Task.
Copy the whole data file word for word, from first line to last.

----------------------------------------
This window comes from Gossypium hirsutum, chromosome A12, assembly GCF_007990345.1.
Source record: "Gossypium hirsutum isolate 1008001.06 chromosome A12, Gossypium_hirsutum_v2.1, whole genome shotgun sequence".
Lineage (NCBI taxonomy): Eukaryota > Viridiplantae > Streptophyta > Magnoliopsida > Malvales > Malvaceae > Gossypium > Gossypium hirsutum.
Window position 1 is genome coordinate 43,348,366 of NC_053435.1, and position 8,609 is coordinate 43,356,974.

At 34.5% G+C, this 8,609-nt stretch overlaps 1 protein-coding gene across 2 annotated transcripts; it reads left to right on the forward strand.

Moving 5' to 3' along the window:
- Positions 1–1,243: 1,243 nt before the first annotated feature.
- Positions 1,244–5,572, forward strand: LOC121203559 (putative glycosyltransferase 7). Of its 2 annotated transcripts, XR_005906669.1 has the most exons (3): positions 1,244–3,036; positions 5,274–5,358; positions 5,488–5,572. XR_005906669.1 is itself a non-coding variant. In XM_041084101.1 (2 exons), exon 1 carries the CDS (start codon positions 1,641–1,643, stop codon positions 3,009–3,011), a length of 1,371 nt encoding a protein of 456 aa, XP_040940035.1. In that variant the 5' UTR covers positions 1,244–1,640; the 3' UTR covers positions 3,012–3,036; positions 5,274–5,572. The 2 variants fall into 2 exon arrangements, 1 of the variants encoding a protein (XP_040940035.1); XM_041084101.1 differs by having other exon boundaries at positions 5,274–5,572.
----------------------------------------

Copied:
This window comes from Gossypium hirsutum, chromosome A12, assembly GCF_007990345.1.
Source record: "Gossypium hirsutum isolate 1008001.06 chromosome A12, Gossypium_hirsutum_v2.1, whole genome shotgun sequence".
Lineage (NCBI taxonomy): Eukaryota > Viridiplantae > Streptophyta > Magnoliopsida > Malvales > Malvaceae > Gossypium > Gossypium hirsutum.
Window position 1 is genome coordinate 43,348,366 of NC_053435.1, and position 8,609 is coordinate 43,356,974.

At 34.5% G+C, this 8,609-nt stretch overlaps 1 protein-coding gene across 2 annotated transcripts; it reads left to right on the forward strand.

Moving 5' to 3' along the window:
- Positions 1–1,243: 1,243 nt before the first annotated feature.
- Positions 1,244–5,572, forward strand: LOC121203559 (putative glycosyltransferase 7). Of its 2 annotated transcripts, XR_005906669.1 has the most exons (3): positions 1,244–3,036; positions 5,274–5,358; positions 5,488–5,572. XR_005906669.1 is itself a non-coding variant. In XM_041084101.1 (2 exons), exon 1 carries the CDS (start codon positions 1,641–1,643, stop codon positions 3,009–3,011), a length of 1,371 nt encoding a protein of 456 aa, XP_040940035.1. In that variant the 5' UTR covers positions 1,244–1,640; the 3' UTR covers positions 3,012–3,036; positions 5,274–5,572. The 2 variants fall into 2 exon arrangements, 1 of the variants encoding a protein (XP_040940035.1); XM_041084101.1 differs by having other exon boundaries at positions 5,274–5,572.